Kenny Grohowski of Imperial Triumphant performs at the Rickshaw Theatre, Vancouver, Monday 26th September 2022

Ambient post-metal group Sylvaine arrived onstage minutes later with a lighter touch, their backs turned to the crowd as a chilling hymn hummed angelically before the female fronted four-piece exploded into righteous rock. Vocalist, composer and multi-instrumentalist Kathrine Shepard set the tone non-verbally with a primal wolf-like cry. Screeching out lyrics like a banshee, Shepard was utterly arresting, her flowing bleach-blond tresses whipping behind her as heavy bass drum pounded in our chests. The mastermind behind the band’s often folkloric and ethereal creations showed her range as they eased into their second number, swapping the uncomely howling for sensual smooth vocals of a remarkable range underpinned by primal scrubbing guitar and thudding jungle drums. 

Busting out a track entitled “Fortapt” from her new album Nova, Shepard explained that she was venturing back to her Norwegian roots, a fantastical journey in multiple movements with a haunting melody that sent a shiver up my spine. Just to make sure we were all “good and confused”, the band then wandered into a Japanese-inspired number called “Mono No Aware” that swept us away and concluded on a forlorn note of a beautiful tragedy. With band members consisting of Norwegian, German and French the group takes on a universality that could reach a wide-reaching audience. The band made sure we wouldn’t forget them with a punishing finale of pounding drums, strumming and screaming, hypnotic and unrelenting. I don’t think I’ve heard a more blood curdling scream in all of metal; it might not be my cup of tea, but it was graciously tempered by Shepard’s crystalline harmonies and reverberated chanting harmonious. Add that to the woman’s charming demeanor–continuously expressing her delight to be back in the city after just a few short months–coupled with enticing elven features and I would bet she stole several hearts that night.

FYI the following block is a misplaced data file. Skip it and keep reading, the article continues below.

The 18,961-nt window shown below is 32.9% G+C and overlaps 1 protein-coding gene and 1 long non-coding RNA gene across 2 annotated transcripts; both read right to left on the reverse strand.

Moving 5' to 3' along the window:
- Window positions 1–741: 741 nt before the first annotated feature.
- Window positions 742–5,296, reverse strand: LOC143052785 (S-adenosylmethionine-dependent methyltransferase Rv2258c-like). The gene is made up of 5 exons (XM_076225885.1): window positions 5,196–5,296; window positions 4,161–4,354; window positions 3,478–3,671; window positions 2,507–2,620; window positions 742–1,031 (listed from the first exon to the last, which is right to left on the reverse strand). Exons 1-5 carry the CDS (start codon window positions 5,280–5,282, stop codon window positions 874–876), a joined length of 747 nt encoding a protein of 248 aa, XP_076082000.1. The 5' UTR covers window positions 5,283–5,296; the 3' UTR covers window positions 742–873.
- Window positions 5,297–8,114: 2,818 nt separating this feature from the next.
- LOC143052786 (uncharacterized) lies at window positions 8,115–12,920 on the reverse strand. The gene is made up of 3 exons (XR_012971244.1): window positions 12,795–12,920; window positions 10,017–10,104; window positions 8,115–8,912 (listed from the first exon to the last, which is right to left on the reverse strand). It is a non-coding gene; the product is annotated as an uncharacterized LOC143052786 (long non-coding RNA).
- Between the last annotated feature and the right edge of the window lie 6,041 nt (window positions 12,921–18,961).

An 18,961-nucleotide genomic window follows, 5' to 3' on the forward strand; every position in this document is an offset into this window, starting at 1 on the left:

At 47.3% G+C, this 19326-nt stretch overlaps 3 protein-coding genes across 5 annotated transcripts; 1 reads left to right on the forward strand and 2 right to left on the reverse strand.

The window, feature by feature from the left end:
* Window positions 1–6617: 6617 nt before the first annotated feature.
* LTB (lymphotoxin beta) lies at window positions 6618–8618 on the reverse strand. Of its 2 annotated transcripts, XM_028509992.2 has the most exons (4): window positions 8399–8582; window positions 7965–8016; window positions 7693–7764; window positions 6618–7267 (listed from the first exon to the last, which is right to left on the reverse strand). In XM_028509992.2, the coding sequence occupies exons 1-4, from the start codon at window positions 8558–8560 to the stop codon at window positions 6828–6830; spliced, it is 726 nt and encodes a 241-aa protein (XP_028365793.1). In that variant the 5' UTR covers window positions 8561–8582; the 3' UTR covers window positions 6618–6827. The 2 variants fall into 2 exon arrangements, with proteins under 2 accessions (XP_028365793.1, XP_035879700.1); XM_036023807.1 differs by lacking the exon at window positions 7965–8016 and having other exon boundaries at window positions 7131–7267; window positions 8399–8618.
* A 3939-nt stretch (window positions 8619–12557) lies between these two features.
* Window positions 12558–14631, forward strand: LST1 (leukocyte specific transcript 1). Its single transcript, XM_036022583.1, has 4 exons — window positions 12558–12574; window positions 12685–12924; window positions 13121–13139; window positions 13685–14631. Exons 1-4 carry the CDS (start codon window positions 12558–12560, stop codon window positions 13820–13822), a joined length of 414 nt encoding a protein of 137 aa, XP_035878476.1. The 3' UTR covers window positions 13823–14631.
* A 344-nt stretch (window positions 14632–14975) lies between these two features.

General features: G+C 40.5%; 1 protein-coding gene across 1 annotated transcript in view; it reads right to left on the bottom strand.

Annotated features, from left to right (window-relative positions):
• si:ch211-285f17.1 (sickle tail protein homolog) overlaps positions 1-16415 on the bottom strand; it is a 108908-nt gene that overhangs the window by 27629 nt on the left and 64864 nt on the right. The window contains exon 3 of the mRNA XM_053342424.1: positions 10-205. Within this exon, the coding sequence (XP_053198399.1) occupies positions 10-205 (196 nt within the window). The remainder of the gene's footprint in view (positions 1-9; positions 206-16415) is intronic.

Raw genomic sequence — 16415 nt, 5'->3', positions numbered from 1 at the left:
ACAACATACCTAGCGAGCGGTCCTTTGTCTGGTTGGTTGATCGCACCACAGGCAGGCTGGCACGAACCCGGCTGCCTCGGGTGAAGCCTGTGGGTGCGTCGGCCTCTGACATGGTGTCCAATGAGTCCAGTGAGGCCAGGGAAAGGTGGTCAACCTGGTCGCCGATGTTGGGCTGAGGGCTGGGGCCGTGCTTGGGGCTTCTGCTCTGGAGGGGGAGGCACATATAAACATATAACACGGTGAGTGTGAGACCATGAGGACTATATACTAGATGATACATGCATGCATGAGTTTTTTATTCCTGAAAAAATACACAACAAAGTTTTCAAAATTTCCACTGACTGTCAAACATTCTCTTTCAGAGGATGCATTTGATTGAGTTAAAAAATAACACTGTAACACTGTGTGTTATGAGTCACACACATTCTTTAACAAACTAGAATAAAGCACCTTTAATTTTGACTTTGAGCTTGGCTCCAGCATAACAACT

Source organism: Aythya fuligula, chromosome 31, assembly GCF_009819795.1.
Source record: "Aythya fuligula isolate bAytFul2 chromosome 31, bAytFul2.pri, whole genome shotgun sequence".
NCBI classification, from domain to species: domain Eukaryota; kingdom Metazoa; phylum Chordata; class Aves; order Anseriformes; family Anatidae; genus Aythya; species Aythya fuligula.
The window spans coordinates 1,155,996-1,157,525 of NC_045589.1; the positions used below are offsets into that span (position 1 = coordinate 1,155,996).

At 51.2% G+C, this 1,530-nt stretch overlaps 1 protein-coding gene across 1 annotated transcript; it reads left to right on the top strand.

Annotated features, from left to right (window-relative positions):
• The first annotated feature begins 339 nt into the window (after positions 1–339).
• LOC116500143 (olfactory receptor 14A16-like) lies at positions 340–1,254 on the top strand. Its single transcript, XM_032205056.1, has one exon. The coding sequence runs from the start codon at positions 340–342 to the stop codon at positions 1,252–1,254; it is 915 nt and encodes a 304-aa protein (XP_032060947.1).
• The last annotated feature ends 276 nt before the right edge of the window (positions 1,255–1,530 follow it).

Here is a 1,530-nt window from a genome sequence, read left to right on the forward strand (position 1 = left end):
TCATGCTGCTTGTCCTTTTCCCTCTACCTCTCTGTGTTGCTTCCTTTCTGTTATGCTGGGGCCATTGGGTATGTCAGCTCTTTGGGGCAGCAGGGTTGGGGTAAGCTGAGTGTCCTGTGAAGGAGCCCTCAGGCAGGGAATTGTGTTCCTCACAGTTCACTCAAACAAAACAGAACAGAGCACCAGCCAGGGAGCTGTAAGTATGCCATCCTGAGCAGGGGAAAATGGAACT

Kathrine Shepard of Sylvaine performing at the Rickshaw Theatre, Vancouver, Monday 26th September 2022

The moment they left the stage, a juxtaposition of barebones piano music and a projection of a disturbing animation of a life-like plucked chicken-man dancing rhythmically commenced. How this would relate to the final set of the night would be left to the interpretation of the audience. I was loving the rough-and-readiness of the Rickshaw, one of the few genuine venues left where you can see band members crossing the stage to collect their gear or mixing in with the crowd and roadies coming on to erect Z&As impressive custom light rig and tailored backdrop.

A soundwave rippled out and a strain of Billie Holiday’s “Strange Fruit” blurred into archival radio and a house beat, setting the perfect thematic mark for Zeal & Ardor’s entrance on stage. The one-of-a-kind band making a sizzling statement with each initial riff and vocal line, throwing away any semblance of genre rules. Right from the first track, the sound harkened back to the nascence of rock and roll as it evolved (or was outright plagiarized) from black spirituals in the South. From a rockabilly verse, the song code-switched into the hardest headbanging music of the night, inciting a fascinating realization of the genealogy of rock music. It’s easy to forget that two such different-sounding styles are actually distant cousins; this brilliant cross-exploration really sets this group apart.

Zeal & Ardor performing at the Rickshaw Theatre, Vancouver, Monday 26th September 2022